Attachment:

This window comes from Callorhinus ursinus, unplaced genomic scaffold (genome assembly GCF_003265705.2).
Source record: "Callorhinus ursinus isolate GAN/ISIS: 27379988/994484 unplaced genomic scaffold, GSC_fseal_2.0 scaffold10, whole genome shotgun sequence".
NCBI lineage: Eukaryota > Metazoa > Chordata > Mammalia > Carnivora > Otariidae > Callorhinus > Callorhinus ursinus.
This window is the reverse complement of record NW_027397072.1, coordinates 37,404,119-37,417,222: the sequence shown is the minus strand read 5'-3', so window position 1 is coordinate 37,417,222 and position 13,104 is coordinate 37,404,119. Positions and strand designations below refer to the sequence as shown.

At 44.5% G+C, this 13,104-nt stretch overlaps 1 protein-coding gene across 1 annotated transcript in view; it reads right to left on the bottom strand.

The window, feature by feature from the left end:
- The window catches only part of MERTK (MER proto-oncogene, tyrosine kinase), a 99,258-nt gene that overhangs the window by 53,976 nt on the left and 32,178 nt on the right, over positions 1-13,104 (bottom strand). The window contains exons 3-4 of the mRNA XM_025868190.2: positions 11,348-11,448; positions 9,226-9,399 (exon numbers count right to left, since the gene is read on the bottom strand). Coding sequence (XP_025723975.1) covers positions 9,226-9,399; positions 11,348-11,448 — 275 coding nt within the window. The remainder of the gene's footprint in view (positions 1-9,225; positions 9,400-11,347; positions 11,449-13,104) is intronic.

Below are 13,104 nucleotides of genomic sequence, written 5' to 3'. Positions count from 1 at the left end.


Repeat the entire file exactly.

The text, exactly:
This window comes from Callorhinus ursinus, unplaced genomic scaffold (genome assembly GCF_003265705.2).
Source record: "Callorhinus ursinus isolate GAN/ISIS: 27379988/994484 unplaced genomic scaffold, GSC_fseal_2.0 scaffold10, whole genome shotgun sequence".
NCBI lineage: Eukaryota > Metazoa > Chordata > Mammalia > Carnivora > Otariidae > Callorhinus > Callorhinus ursinus.
This window is the reverse complement of record NW_027397072.1, coordinates 37,404,119-37,417,222: the sequence shown is the minus strand read 5'-3', so window position 1 is coordinate 37,417,222 and position 13,104 is coordinate 37,404,119. Positions and strand designations below refer to the sequence as shown.

At 44.5% G+C, this 13,104-nt stretch overlaps 1 protein-coding gene across 1 annotated transcript in view; it reads right to left on the bottom strand.

The window, feature by feature from the left end:
- The window catches only part of MERTK (MER proto-oncogene, tyrosine kinase), a 99,258-nt gene that overhangs the window by 53,976 nt on the left and 32,178 nt on the right, over positions 1-13,104 (bottom strand). The window contains exons 3-4 of the mRNA XM_025868190.2: positions 11,348-11,448; positions 9,226-9,399 (exon numbers count right to left, since the gene is read on the bottom strand). Coding sequence (XP_025723975.1) covers positions 9,226-9,399; positions 11,348-11,448 — 275 coding nt within the window. The remainder of the gene's footprint in view (positions 1-9,225; positions 9,400-11,347; positions 11,449-13,104) is intronic.

Below are 13,104 nucleotides of genomic sequence, written 5' to 3'. Positions count from 1 at the left end.